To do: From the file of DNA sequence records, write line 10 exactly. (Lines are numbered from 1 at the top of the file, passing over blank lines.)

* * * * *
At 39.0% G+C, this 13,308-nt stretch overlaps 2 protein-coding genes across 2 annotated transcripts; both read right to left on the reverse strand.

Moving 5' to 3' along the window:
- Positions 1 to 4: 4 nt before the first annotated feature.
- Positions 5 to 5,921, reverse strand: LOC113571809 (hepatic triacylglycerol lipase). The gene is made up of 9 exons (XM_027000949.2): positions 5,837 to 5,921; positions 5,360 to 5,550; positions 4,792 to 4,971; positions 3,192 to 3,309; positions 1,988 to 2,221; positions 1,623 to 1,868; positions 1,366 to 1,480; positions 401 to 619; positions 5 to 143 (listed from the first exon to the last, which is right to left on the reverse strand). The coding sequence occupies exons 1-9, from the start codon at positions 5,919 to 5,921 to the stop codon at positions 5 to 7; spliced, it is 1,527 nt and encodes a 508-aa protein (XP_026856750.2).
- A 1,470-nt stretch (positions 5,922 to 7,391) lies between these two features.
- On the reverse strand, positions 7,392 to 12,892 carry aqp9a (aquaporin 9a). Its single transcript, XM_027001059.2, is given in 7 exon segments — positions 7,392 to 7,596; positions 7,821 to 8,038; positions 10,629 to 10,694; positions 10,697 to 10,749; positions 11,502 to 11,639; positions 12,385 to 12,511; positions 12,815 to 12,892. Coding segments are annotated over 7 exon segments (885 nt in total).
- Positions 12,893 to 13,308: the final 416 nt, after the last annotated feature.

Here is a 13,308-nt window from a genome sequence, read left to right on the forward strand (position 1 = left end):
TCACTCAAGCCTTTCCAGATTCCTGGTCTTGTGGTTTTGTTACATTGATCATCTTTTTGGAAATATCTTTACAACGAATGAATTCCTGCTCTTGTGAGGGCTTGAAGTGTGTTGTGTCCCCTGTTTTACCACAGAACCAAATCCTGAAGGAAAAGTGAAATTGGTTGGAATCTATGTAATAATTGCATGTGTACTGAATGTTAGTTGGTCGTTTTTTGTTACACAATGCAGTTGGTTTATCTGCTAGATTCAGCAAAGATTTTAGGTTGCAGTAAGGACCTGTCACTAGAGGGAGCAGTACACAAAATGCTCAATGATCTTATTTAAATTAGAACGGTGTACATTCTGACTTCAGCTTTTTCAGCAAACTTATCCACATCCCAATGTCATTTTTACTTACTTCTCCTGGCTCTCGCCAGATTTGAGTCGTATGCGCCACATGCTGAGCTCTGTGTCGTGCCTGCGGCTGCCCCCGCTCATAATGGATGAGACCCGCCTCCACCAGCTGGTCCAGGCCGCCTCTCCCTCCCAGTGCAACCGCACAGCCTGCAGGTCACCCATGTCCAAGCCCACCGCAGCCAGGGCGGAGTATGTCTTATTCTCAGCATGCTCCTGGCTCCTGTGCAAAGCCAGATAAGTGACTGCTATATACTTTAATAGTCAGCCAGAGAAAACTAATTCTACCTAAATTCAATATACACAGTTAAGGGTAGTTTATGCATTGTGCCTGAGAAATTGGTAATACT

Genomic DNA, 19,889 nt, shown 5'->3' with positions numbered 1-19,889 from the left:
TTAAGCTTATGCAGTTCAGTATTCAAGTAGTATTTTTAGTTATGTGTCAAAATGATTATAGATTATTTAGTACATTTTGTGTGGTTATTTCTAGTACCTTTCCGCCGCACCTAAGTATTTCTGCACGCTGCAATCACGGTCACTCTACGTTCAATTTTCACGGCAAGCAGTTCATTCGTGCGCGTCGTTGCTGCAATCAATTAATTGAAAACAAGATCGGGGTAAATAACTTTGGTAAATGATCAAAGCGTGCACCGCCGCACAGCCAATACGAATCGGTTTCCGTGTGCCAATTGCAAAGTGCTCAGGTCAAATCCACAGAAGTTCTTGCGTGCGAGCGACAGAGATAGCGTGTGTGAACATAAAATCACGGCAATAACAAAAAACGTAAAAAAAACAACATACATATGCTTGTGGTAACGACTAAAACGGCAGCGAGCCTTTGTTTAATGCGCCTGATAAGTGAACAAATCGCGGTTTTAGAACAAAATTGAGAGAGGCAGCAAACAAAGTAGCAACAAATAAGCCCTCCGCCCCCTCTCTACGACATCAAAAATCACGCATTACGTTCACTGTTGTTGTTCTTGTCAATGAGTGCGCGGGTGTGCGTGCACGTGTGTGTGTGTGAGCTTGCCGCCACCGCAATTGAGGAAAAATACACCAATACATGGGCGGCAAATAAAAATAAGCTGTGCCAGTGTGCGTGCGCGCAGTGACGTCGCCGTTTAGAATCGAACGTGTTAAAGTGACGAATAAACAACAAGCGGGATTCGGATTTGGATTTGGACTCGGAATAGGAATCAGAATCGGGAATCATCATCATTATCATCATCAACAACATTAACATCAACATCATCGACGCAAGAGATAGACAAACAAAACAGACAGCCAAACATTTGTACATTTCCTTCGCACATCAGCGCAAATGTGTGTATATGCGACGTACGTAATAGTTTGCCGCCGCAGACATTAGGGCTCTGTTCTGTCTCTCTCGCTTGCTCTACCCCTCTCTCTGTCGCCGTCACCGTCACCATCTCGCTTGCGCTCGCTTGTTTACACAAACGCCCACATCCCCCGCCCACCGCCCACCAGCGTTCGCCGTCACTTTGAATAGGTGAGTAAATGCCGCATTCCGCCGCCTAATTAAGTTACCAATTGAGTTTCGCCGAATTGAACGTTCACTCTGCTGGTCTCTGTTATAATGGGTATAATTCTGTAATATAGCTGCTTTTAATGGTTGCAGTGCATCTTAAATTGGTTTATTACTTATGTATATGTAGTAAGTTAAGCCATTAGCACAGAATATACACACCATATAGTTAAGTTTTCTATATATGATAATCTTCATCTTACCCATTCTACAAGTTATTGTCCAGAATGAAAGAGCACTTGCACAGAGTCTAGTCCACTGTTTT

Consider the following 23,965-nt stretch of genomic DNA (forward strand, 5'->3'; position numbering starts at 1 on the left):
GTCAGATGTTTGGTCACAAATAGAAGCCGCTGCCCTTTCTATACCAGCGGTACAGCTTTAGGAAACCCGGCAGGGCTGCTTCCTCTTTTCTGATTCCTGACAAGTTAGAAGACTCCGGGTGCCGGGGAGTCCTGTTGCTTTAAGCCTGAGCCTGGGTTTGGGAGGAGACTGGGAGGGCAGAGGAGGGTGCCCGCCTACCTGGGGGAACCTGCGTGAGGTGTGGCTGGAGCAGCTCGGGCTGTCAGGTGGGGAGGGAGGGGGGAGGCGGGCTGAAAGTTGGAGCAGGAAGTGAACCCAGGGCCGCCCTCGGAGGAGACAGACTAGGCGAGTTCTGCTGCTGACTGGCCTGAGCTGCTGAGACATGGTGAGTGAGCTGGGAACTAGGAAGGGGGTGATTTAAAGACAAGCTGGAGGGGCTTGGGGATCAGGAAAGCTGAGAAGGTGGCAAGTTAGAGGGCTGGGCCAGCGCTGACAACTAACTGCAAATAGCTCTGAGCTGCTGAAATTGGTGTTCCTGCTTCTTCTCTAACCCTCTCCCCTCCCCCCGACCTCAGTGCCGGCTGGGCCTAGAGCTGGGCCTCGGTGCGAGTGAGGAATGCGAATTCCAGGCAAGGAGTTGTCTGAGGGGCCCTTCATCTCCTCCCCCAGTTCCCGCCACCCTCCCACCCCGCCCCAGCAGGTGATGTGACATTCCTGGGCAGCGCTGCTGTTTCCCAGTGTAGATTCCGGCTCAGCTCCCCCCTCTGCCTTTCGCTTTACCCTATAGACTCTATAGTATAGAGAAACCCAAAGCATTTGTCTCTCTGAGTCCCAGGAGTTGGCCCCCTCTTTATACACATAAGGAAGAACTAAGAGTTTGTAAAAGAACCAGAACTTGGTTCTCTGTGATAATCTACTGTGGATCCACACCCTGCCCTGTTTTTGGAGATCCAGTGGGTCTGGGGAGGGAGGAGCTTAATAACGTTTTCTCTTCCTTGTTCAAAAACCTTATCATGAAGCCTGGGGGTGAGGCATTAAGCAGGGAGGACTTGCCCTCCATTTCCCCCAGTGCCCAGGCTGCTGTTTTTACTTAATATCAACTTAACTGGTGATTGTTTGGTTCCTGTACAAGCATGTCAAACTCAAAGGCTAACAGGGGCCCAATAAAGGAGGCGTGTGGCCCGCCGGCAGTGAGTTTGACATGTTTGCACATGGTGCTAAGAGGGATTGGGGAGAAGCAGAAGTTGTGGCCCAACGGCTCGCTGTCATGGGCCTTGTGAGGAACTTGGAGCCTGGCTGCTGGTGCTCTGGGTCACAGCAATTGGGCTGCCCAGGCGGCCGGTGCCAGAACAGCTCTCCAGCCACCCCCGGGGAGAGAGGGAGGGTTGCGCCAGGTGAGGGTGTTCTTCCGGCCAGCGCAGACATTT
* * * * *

Genomic DNA, 19,889 nt, shown 5'->3' with positions numbered 1-19,889 from the left: